3. A prospect requests a quote with a detailed proposal because he isn't sure what he needs. In this case you are being used for free consulting. The  prospect will take your proposal, mark out your price and give it to other companies to bid the same work.

    What to do: Give the prospect the benefit of the doubt. Sell your capability and benefits by providing a really good proposal - and, if possible, include requirements you offer that you know your competition isn't capable of providing.

When getting used in these ways, customers are taking advantage of you, wasting your time and don't have legitimate intentions. It happens to all salespeople. Use these experiences to help you determine the most effective way to spend your time to boost your own sales.  Work twice as hard to keep your existing customers satisfied as you do to attract new business.

Tuesday, July 03, 2012

What Marketing Is Not

Marketing is the science behind growing your business. Many business owners think marketing is advertising and brochures.  If they designate money for newspaper or TV ads and design a nice brochure then marketing is complete - right? Well...not really.

I majored in Marketing in college and never took one advertising class. Then I worked in sales for over 15 years and never reported to anyone in the Marketing Department. And no on in the Marketing Department ever closed a deal.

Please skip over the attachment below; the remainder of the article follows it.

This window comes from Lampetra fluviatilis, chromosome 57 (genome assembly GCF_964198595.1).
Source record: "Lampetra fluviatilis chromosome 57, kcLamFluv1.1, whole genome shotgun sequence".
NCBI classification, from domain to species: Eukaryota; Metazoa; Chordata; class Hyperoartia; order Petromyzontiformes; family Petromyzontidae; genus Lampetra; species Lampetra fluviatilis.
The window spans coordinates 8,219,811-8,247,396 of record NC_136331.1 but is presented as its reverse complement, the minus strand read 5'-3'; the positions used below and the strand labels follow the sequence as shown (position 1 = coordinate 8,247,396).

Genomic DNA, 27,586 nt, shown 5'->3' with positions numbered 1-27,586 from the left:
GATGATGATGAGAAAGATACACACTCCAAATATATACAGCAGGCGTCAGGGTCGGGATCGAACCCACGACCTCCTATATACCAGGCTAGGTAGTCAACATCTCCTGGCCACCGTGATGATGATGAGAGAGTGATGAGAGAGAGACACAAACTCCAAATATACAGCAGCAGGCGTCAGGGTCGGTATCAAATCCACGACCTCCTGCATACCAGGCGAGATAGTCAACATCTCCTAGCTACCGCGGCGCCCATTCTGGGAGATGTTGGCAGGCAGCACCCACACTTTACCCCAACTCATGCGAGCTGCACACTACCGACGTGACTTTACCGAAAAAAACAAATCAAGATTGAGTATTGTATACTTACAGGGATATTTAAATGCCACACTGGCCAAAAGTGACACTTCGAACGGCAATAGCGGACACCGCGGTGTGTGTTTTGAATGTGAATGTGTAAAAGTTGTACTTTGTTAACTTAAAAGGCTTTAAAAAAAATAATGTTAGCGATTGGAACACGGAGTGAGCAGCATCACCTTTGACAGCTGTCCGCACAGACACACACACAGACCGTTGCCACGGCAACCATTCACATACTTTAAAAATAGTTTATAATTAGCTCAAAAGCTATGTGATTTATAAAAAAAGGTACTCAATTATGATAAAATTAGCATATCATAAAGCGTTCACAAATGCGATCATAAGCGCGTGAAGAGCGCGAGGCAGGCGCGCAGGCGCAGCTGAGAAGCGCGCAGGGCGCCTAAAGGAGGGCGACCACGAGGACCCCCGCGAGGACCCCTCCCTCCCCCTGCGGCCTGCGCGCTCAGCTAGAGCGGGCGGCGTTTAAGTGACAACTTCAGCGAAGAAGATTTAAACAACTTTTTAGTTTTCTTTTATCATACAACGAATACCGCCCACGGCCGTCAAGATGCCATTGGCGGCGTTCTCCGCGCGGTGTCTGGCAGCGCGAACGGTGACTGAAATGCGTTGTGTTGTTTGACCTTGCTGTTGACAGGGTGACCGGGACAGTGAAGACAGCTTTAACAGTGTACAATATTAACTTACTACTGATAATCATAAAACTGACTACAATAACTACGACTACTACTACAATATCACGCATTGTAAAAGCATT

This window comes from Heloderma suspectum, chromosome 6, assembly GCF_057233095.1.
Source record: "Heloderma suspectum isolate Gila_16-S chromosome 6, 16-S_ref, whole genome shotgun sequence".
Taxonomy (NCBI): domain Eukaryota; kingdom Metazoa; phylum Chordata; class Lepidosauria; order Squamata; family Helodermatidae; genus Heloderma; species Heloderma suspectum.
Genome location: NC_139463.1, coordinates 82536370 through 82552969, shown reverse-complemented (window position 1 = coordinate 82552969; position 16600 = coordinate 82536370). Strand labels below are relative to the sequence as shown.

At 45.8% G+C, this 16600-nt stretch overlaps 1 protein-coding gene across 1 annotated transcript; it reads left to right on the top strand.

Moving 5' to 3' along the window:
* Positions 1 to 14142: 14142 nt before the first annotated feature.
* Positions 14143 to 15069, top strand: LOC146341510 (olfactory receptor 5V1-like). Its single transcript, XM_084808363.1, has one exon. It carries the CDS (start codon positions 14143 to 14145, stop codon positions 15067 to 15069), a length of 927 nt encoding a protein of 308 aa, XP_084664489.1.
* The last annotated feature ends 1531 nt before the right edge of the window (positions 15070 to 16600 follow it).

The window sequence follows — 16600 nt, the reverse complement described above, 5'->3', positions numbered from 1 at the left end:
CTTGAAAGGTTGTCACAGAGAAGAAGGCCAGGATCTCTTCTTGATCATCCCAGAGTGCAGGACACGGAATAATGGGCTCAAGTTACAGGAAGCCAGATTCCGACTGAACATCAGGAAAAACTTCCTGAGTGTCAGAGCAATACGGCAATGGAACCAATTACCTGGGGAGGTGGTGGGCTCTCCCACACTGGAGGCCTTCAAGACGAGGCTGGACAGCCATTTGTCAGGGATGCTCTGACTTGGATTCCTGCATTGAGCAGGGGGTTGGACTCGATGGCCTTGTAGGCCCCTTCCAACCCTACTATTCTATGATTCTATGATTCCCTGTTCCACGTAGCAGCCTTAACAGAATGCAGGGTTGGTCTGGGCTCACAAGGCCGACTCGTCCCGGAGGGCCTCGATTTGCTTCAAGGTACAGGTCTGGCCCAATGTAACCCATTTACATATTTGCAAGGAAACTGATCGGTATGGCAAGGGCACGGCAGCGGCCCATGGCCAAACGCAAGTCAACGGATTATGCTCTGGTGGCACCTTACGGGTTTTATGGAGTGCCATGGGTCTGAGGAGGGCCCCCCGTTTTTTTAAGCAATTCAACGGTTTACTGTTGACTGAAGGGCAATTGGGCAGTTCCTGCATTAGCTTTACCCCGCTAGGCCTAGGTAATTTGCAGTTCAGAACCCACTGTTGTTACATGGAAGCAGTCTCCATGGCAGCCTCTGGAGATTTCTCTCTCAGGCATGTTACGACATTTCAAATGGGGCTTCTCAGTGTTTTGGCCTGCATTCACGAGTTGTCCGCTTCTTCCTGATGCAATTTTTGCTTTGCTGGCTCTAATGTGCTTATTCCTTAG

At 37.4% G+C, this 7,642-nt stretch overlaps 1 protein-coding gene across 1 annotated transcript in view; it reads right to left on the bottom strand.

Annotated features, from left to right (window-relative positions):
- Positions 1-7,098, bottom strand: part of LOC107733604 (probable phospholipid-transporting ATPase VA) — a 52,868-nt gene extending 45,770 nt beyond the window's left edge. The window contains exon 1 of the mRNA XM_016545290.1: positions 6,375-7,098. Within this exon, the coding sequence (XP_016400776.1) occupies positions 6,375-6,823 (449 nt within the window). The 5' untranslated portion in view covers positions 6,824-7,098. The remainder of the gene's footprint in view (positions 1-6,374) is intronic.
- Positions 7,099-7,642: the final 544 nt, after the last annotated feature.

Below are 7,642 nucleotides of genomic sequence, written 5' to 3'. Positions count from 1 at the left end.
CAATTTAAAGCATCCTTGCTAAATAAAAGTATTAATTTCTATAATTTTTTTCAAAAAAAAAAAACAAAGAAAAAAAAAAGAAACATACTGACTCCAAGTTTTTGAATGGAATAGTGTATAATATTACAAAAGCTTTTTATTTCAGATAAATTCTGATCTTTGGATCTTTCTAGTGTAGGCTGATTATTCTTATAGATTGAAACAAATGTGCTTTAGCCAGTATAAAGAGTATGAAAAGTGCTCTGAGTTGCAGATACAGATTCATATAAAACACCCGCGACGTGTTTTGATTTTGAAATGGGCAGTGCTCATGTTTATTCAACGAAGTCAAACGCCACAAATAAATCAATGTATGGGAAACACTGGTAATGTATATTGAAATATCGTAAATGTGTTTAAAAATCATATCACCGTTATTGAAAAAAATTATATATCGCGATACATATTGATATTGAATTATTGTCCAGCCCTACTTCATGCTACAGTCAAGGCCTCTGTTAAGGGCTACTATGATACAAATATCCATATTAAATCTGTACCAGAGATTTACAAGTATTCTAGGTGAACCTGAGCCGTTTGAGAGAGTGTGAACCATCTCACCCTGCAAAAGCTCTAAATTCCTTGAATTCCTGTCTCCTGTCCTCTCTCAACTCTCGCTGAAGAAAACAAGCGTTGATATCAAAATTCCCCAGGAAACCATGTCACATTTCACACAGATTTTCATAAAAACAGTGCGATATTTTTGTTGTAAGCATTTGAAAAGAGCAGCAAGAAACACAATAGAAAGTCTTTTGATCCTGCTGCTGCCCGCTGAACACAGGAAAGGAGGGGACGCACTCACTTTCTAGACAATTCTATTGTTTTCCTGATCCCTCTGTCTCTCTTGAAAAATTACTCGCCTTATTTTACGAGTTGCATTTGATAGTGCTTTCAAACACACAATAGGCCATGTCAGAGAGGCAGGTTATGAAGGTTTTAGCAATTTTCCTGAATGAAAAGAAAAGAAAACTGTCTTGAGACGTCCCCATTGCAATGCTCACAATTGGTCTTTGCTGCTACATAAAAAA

Many business owners think you have to be creative to work in Marketing. Interestingly, the highest percentage of my Marketing college courses were based in statistical analysis with considerable quantitative measurements (i.e. lots of math!).

After 20+ years of working in what most people would call "Marketing" I can tell you what marketing is not:
  • Marketing is not sales calls.  The objective of a sales call is to convince a buyer to give you money for what you provide.  Marketing is what supports you on your call - brochures, name recognition and a decent product or service to sell.

  • Marketing is not free stuff with your logo on it. Promotional products provide name recognition, are fun to hand out and everyone is glad to take them  from you - this doesn't mean they like your product or that they will ever buy anything from you.